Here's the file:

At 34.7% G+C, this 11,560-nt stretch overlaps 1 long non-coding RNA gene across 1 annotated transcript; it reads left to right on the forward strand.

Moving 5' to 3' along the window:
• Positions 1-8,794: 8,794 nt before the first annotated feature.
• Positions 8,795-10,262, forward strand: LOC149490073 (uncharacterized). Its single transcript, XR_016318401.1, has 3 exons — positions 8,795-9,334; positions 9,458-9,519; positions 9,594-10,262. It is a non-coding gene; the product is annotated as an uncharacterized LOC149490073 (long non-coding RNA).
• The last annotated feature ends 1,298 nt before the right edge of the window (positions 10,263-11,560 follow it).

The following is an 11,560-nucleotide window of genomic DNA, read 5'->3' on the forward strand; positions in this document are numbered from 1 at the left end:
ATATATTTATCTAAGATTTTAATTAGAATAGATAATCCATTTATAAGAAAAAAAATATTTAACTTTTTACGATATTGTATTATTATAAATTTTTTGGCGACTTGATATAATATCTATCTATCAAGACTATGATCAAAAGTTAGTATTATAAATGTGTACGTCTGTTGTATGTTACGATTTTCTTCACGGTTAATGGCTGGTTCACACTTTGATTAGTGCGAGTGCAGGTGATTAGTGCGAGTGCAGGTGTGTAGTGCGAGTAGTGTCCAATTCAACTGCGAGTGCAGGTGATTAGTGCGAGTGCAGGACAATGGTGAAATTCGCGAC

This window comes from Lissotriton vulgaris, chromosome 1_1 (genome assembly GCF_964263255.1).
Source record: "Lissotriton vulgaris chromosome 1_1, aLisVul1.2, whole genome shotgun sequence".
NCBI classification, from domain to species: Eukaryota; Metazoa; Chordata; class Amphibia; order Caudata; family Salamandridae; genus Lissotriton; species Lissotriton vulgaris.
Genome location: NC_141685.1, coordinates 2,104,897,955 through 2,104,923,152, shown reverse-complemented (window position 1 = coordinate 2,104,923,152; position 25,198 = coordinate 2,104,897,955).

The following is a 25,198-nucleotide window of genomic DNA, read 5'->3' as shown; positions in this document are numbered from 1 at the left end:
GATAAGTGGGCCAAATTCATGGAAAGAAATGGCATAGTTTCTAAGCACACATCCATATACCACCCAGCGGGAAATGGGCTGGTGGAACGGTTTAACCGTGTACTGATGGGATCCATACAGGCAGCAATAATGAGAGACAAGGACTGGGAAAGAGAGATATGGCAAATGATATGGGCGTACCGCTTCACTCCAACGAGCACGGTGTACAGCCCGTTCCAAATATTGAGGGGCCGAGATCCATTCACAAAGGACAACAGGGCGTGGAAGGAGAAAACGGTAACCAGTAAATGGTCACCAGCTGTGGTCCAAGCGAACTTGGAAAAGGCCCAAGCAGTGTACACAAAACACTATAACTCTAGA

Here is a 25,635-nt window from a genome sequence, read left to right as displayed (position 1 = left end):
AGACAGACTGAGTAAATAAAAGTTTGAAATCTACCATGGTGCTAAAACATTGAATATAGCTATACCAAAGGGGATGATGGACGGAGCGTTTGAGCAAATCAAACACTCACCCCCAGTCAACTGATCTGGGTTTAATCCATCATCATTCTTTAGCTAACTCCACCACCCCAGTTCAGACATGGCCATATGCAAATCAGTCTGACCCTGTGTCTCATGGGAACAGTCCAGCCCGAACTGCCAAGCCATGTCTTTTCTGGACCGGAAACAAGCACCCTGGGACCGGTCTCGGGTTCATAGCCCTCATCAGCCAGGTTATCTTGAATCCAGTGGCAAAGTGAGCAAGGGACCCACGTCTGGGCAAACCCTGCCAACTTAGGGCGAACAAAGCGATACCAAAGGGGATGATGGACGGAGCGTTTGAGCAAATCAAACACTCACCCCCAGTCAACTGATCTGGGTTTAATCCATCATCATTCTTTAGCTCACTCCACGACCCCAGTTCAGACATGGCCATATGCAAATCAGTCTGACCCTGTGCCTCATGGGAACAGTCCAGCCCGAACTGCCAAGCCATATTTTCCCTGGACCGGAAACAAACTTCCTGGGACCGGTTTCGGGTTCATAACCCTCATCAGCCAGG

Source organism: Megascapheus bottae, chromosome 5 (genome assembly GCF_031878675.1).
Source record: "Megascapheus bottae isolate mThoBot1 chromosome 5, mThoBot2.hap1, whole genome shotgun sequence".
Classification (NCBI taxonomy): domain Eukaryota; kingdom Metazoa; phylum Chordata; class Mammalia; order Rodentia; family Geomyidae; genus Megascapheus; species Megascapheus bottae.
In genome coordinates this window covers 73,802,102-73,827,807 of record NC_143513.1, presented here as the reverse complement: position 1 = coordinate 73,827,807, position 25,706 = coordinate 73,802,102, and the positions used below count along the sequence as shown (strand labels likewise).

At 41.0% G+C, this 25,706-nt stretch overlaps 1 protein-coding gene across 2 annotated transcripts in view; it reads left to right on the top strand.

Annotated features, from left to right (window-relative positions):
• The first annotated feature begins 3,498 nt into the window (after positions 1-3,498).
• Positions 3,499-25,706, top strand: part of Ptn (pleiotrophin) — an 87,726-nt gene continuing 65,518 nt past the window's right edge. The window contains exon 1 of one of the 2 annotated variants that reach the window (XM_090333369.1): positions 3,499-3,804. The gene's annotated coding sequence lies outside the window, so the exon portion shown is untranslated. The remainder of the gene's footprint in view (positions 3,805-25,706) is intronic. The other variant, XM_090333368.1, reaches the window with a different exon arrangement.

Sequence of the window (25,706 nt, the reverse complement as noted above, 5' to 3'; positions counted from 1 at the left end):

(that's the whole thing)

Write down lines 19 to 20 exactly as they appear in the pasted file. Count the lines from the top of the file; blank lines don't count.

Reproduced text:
In genome coordinates this window covers 73,802,102-73,827,807 of record NC_143513.1, presented here as the reverse complement: position 1 = coordinate 73,827,807, position 25,706 = coordinate 73,802,102, and the positions used below count along the sequence as shown (strand labels likewise).

At 41.0% G+C, this 25,706-nt stretch overlaps 1 protein-coding gene across 2 annotated transcripts in view; it reads left to right on the top strand.